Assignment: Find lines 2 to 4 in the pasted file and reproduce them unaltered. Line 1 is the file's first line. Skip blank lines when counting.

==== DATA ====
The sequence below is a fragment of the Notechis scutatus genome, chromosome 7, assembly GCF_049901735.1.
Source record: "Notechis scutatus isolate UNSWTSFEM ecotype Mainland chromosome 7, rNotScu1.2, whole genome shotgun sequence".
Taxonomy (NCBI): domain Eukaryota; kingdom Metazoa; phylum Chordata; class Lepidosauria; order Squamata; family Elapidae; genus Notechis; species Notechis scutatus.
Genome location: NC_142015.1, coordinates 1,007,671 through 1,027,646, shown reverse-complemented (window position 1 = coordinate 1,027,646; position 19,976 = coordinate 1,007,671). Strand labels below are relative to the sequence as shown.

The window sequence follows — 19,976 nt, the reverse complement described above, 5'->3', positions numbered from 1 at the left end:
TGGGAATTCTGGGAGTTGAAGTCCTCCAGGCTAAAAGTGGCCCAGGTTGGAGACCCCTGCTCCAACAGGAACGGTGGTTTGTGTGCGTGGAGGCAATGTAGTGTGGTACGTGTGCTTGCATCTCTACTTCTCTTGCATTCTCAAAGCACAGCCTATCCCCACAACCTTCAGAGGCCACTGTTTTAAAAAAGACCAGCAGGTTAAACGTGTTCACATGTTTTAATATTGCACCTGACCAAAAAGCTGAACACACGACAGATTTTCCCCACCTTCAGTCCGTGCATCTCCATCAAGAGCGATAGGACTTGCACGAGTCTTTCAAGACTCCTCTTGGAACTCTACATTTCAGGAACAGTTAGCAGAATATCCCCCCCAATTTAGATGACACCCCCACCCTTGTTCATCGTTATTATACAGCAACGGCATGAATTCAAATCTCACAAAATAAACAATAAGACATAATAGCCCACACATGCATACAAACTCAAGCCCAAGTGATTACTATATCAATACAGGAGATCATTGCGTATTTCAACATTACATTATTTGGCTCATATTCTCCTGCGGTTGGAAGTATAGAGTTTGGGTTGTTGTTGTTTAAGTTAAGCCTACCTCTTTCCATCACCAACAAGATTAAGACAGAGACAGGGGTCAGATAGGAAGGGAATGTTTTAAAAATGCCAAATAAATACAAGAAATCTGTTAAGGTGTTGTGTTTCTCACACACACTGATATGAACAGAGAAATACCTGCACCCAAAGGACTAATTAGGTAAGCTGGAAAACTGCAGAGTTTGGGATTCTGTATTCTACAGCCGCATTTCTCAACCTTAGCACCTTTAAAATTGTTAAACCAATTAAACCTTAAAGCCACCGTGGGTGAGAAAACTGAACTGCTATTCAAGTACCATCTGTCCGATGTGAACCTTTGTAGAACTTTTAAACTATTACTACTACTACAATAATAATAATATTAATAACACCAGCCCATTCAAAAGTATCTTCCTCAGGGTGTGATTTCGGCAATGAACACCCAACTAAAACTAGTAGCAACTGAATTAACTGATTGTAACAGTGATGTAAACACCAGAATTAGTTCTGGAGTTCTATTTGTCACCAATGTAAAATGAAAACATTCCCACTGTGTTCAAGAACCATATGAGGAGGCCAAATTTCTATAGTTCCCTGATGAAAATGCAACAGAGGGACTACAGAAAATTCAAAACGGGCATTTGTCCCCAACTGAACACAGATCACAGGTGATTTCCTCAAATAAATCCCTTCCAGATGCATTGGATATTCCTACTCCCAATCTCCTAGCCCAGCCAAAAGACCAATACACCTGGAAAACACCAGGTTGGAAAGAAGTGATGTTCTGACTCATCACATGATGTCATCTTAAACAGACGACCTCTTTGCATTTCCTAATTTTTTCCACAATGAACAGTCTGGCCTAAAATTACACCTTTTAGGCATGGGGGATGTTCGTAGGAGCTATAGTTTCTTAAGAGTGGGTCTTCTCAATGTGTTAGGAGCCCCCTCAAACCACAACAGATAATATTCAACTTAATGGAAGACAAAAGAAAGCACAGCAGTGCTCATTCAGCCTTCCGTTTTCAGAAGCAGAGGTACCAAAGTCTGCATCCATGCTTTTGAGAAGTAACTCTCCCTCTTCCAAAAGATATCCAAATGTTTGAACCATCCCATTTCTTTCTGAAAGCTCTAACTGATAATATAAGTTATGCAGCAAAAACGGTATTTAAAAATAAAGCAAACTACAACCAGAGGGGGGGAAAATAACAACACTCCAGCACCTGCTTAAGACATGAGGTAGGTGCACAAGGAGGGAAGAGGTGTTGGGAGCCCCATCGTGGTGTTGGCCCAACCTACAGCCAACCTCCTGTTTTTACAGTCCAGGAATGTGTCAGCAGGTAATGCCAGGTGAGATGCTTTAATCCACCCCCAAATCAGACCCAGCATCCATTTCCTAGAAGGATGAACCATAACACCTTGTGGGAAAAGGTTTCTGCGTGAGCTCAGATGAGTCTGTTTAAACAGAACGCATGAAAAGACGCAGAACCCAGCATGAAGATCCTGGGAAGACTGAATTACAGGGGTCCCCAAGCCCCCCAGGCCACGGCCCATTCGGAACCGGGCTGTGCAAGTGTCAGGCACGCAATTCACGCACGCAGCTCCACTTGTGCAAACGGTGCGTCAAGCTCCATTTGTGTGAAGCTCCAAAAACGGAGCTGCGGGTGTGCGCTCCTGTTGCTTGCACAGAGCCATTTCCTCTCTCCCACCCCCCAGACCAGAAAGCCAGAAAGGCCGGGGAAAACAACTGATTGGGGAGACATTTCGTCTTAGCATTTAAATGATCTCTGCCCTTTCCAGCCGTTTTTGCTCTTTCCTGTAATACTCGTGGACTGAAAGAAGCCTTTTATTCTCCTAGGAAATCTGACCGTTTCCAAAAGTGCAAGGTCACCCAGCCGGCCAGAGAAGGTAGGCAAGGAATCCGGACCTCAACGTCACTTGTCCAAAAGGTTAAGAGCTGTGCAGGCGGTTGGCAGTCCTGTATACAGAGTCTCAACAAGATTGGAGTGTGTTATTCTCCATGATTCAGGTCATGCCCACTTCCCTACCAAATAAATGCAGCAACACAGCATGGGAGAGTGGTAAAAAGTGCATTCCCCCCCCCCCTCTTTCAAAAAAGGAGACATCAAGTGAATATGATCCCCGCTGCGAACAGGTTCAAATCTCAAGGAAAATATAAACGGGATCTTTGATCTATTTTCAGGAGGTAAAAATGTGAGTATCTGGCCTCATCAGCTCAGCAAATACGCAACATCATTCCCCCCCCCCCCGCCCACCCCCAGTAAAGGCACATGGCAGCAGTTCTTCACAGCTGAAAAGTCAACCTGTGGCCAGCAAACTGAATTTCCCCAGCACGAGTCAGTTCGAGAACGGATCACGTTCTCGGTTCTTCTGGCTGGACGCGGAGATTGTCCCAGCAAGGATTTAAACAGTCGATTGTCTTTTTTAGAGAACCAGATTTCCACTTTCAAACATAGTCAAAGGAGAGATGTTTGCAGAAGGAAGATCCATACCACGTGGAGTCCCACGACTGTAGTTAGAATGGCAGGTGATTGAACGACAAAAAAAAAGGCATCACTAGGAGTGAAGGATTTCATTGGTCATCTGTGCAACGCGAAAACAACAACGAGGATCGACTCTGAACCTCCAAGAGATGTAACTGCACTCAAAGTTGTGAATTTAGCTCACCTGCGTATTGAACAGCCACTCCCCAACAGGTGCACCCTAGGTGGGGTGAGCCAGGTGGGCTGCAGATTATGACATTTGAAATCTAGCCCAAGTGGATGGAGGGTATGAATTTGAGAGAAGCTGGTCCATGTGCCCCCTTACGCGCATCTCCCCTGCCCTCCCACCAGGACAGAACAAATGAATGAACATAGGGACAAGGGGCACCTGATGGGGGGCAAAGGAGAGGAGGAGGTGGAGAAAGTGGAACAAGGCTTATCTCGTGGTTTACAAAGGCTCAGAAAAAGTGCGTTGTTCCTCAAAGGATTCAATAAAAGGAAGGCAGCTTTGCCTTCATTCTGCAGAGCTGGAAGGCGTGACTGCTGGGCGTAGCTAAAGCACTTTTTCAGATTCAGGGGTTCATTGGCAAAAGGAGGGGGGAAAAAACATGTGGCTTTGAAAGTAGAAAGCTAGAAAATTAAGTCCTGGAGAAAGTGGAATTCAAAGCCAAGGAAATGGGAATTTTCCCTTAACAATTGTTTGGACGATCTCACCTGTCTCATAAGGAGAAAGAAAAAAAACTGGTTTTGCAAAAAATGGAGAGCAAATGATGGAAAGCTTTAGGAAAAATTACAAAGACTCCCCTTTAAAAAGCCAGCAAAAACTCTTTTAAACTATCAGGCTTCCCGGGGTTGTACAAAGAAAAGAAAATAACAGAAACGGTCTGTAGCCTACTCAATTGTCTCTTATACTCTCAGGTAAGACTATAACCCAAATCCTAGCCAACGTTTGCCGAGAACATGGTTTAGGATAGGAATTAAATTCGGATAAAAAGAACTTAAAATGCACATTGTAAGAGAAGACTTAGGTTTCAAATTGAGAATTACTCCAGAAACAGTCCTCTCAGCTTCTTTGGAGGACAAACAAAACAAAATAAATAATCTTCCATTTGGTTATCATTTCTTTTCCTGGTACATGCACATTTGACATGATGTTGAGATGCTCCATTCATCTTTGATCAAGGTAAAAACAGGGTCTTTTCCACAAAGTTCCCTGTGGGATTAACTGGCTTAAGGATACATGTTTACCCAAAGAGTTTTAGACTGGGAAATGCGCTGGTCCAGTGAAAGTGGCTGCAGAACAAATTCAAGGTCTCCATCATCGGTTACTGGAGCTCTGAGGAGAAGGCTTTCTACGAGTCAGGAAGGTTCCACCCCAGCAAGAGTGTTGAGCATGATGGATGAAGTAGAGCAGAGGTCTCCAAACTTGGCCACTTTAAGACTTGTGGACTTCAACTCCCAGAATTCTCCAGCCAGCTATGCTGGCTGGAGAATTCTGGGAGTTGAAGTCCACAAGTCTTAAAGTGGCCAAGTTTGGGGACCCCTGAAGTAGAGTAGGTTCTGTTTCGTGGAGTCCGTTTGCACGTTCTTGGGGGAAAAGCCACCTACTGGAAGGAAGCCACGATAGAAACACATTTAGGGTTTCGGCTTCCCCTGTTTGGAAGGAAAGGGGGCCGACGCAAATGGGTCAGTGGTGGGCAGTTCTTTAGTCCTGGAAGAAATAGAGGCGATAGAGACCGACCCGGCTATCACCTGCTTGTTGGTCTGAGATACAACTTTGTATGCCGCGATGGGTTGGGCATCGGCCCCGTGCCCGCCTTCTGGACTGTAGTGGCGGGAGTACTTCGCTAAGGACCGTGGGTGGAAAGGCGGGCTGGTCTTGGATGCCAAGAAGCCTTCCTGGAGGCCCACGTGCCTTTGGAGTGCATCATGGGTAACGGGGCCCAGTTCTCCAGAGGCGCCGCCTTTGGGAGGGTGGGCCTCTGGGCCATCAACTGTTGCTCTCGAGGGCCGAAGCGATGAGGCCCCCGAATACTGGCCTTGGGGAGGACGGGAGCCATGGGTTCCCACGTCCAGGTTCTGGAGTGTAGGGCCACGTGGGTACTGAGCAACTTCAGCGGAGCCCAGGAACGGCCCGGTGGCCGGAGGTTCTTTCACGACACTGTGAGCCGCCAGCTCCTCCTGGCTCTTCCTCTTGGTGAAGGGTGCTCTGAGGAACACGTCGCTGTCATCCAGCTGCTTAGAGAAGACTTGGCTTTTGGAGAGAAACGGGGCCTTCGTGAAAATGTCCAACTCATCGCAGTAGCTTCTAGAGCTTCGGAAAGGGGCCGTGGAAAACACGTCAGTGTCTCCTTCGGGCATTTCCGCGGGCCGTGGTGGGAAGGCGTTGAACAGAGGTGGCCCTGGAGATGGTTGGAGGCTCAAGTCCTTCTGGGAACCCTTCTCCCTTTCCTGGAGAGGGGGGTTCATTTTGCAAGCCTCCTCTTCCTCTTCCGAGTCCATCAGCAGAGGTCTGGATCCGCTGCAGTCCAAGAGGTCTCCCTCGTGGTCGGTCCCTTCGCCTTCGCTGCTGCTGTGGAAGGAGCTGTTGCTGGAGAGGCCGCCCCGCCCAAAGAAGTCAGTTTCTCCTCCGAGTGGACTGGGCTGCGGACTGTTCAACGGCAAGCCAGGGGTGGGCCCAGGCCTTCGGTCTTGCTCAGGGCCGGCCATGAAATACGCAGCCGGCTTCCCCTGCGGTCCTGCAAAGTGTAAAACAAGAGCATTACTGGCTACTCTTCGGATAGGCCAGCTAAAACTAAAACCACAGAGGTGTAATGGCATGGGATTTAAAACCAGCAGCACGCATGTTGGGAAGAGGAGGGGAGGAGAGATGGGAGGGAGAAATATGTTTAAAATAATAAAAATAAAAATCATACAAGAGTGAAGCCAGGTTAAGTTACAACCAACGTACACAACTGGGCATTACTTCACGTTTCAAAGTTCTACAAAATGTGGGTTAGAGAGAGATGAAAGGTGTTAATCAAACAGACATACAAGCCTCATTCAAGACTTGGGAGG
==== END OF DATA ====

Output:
Source record: "Notechis scutatus isolate UNSWTSFEM ecotype Mainland chromosome 7, rNotScu1.2, whole genome shotgun sequence".
Taxonomy (NCBI): domain Eukaryota; kingdom Metazoa; phylum Chordata; class Lepidosauria; order Squamata; family Elapidae; genus Notechis; species Notechis scutatus.
Genome location: NC_142015.1, coordinates 1,007,671 through 1,027,646, shown reverse-complemented (window position 1 = coordinate 1,027,646; position 19,976 = coordinate 1,007,671). Strand labels below are relative to the sequence as shown.